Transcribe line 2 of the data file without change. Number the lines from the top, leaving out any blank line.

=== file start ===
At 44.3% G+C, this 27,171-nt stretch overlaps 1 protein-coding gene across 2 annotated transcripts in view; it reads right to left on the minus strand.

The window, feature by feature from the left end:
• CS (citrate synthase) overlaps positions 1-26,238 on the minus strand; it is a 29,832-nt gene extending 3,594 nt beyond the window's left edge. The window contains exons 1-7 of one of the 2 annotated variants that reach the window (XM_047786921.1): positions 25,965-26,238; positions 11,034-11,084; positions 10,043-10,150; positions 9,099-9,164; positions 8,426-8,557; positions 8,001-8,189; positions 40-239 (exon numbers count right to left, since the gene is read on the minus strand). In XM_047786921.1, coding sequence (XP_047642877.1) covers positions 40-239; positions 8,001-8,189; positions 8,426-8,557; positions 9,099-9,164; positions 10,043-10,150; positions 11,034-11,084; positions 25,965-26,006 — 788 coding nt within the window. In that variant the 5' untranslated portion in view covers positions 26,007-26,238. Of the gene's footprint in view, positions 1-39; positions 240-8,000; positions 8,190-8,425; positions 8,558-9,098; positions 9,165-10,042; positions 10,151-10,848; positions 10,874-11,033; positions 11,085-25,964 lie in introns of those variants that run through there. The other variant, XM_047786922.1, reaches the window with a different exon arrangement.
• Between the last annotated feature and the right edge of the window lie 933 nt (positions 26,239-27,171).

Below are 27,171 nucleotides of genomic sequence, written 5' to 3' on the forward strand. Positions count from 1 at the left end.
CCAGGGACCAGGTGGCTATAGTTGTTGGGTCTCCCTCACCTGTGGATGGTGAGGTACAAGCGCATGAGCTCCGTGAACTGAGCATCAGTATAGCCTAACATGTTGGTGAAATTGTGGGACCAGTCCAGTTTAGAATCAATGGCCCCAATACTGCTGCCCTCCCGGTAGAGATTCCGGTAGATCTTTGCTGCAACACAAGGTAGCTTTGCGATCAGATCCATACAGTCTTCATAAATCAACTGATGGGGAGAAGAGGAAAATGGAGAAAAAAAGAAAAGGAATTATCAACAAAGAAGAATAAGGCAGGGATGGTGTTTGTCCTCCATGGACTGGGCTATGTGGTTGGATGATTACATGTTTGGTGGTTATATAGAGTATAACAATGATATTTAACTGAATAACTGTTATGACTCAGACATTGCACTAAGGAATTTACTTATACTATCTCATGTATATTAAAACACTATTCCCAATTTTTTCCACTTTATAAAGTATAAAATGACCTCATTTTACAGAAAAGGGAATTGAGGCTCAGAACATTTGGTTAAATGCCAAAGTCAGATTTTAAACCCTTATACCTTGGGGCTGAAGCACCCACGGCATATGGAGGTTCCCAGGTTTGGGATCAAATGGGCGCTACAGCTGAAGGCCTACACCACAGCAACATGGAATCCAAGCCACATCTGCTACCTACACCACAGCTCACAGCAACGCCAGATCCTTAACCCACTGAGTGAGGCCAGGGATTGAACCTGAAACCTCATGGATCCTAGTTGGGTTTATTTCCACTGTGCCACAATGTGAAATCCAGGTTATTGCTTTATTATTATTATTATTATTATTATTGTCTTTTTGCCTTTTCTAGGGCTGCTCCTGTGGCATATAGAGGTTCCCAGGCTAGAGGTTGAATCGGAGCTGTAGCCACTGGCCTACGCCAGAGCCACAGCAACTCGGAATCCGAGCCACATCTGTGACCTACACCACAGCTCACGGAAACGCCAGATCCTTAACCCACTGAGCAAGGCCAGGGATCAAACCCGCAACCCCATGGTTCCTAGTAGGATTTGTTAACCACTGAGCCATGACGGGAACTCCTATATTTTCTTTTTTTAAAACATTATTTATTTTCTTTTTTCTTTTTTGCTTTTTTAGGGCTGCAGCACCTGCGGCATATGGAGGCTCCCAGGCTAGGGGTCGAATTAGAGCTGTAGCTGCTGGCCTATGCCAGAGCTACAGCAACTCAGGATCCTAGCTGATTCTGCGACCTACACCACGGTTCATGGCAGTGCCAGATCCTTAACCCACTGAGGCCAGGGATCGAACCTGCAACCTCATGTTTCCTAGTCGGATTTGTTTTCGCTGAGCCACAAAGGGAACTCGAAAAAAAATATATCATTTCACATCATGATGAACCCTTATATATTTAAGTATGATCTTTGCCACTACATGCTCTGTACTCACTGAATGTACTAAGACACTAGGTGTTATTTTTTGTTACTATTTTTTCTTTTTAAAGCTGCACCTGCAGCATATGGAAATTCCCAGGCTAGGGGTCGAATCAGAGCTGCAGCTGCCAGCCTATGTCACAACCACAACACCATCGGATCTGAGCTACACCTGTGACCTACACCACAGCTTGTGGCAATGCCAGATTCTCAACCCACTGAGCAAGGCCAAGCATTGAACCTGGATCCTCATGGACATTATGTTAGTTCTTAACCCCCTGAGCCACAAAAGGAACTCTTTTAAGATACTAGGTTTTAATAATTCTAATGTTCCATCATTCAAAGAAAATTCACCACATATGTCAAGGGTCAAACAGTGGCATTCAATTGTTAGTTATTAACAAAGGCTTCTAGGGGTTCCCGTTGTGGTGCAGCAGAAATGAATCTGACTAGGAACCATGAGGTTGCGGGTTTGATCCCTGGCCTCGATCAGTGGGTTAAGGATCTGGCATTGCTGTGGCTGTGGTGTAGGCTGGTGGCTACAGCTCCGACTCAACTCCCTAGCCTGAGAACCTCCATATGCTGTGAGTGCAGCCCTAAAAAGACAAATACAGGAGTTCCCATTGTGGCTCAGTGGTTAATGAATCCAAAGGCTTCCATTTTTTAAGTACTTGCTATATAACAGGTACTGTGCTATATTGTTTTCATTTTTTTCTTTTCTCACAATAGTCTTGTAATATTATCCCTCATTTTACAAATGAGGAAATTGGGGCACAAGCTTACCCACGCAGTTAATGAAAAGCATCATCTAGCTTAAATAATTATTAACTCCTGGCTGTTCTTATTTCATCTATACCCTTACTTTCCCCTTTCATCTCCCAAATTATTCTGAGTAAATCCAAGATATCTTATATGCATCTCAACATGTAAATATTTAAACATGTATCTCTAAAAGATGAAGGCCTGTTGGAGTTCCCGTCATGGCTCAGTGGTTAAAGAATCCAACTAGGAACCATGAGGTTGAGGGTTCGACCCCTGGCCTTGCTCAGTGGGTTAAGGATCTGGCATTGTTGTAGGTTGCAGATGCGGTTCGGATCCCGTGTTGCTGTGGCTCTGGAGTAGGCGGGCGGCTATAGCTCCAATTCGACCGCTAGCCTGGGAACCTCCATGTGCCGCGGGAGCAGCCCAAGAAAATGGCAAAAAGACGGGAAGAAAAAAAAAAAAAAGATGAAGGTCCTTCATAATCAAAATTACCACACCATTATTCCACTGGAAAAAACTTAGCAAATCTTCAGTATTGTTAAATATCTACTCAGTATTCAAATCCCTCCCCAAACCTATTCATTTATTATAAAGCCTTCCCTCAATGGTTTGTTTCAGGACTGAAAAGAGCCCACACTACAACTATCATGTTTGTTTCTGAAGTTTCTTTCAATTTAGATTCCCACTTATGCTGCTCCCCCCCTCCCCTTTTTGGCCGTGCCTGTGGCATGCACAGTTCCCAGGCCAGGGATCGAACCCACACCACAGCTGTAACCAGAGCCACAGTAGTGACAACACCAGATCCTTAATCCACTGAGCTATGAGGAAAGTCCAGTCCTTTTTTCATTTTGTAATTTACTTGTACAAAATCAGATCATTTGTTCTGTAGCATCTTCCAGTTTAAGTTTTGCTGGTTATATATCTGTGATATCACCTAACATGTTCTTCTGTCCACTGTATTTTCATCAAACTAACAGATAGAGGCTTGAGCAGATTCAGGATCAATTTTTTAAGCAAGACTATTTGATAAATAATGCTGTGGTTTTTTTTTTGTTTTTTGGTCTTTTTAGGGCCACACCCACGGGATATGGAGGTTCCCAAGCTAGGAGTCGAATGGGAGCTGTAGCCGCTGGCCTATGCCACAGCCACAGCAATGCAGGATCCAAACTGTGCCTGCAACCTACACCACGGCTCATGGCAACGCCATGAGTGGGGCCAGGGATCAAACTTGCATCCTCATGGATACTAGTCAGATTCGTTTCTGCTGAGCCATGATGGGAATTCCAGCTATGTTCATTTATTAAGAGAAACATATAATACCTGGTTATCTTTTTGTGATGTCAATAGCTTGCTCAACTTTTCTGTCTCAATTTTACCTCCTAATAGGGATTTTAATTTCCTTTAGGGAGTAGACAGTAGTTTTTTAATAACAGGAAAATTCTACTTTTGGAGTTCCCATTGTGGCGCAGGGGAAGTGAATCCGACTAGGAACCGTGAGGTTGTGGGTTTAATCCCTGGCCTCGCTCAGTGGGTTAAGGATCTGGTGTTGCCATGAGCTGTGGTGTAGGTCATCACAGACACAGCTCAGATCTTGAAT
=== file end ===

The window, feature by feature from the left end: